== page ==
Plot: The Social Network is based on the true story of how Facebook got started and the controversy surrounding Mark Zuckerberg, the founder of Facebook and the youngest billionaire. As Facebook rapidly grows in popularity, Zuckerberg (Jesse Eisenberg) faces two law suits, one of which he is accused of stealing the idea, and the other a personal conflict with his best friend and business partner, Eduardo (Andrew Garfield).
I was a little worried in the first five minutes of The Social Network. The movie begins with the main character, Mark Zuckerberg, and his date, Erica (Rooney Mara). They were talking so damn fast to the point where it was distracting and I couldn’t even keep up with what they were talking about. This movie was written by Aaron Sorkin of West Wing fame, and one of the reasons why I was turned off by that show and some of his writing in general is because of the overly clever fast talking bull crap. But after the initial scene, The Social Network turned out to be a pretty damn good movie, and a fantastic script from Sorkin.
And as far as the director David Fincher goes, I absolutely hated his last effort, The Curious Case of Benjamin Button, but in The Social Network, it’s a job well done. Facebook and social networking changed our culture, and I usually don’t like to watch movies where they touch on a cultural changing topic that just happened, like in the case of Facebook. I think these things should sink in for years and then we can get a movie about them. It makes sense for the film to exist now, as Facebook is something that is constantly changing everyday.
The single best part about this movie is that Zuckerberg is a complete jackass, but I found myself siding with him even though he pulls some jerk moves. Eisenberg really plays this role perfectly. He’s just the right amount of a-hole that you don’t hate him. He’s just so damn smart in how he handles everything that even though everyone around him is getting screwed over, they seem like morons by comparison, and I just can’t side with the morons.
Zuckerberg faces two law suits. One is with the Winklevoss twins (Armie Hammer) who are huge rowing stars at Harvard. Although they have a legit claim that Zuckerberg stole their idea, the film makes it very clear Zuckerberg took their lame little idea and made it into something bad ass. The way Zuckerberg handles all this is both smarmy and hilarious that I couldn’t help but feel the Winklevoss twins were just pathetic. I felt bad for them the way I feel bad for the Buffalo Bills, but I don’t actually care about them.
The other law suit the film explores is between Zuckerberg and his best friend/business partner, Eduardo. This relationship is more sympathetic towards Eduardo. Eduardo is Zuckerberg’s only true friend, but who still gets screwed over. You side with Eduardo. He’s a good guy just trying to help his friend. Eduardo is smart, but he makes decisions that aren’t in the best interest of the Facebook. It’s because of this that I side once again with Zuckerberg who always seems to be in control and a step above everyone else. The crux of the film is watching Zuckerberg build his empire in the jerkiest way possible, but also the smartest.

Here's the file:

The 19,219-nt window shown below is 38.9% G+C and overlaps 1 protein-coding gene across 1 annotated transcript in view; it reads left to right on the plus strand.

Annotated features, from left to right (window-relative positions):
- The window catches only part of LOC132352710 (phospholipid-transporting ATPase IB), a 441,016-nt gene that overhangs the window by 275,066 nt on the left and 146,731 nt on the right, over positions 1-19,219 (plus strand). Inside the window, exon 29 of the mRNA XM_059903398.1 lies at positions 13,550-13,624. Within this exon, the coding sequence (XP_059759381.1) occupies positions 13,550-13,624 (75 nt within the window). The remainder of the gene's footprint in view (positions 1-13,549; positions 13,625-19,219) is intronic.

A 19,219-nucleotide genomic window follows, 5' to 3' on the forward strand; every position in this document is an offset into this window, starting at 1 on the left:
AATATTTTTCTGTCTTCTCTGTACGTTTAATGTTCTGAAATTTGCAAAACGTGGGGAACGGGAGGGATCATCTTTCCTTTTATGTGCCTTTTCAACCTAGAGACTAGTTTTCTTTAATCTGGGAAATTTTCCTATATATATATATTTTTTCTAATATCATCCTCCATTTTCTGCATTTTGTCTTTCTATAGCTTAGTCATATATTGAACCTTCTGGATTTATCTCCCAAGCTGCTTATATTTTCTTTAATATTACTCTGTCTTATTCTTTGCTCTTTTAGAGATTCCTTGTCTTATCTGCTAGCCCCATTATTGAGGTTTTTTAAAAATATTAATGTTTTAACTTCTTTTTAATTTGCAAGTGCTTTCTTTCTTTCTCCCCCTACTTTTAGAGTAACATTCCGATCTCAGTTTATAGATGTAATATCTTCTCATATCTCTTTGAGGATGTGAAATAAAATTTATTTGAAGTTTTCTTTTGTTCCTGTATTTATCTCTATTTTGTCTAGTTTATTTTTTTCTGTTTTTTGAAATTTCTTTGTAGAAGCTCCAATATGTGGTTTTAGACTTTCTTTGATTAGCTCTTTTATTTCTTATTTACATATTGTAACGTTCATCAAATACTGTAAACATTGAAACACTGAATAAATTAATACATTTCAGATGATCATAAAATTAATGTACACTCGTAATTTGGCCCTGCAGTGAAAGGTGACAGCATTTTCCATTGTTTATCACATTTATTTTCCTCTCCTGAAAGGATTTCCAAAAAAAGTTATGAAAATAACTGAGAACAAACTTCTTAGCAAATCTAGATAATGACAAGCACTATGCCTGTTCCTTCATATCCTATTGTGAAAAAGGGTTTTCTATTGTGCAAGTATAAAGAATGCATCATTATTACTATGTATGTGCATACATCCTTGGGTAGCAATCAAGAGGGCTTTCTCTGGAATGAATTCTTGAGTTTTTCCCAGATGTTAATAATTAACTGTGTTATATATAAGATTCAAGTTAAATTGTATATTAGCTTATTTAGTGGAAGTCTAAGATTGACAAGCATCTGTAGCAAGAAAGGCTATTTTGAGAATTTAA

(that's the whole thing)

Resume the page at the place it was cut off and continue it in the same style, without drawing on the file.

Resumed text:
What else do I love in this movie? Justin Timberlake. This guy has been trying to break into the acting scene for a while, and he finally discovered his break-out performance as Sean Parker, the angsty inventor of Napster. I love his performance and role in the film. He doesn’t want to see Zuckerberg’s website turn into a disaster like his, and he almost lives vicariously through him. Even though his brilliance is equal to Zuckerberg’s, the feeling of an implosion looms over this character the entire movie. The conflict between him and Eduardo is also intense throughout. Eduardo is a traditionalist who wants to treat Facebook like any other business, whereas Parker is the scary new unorthodox opposition. Much like Zuckerberg always gets the best of people, every tiff between Parker and Eduardo, its Parker who seems to get the edge with some great dialogue.
This leads into one of the small complaints I have. The conflicts between the secondary characters overshadow Zuckerberg’s character in the second half. In fact, Zuckerberg kind of fades into the background and is almost along for the ride as Garfield and Timberlake take over the story.
The movie also ends abruptly. Although there is a satisfying conclusion to the Eduardo/Zuckerberg situation, the one with the Winklevoss twins is forgotten about later in the film. This was frustrating because I was really into this story. The Winklevoss twins really try not to be your typical elitist jerks, but they have a business partner named Divya, played brilliantly by Max Minghella, who is just salivating at screwing over Zuckerberg. He’s hysterical and has one of the best lines in the film that I dare not spoil. It sucked that he didn’t get a satisfying conclusion other than a little blurb at the end.
All in all though, a pretty fascinating story about a subject matter everyone seems to be obsessed with: Facebook. This is a great script, with great performances, and great directing for an overall great movie.
Rating: 8 out of 10 (Great)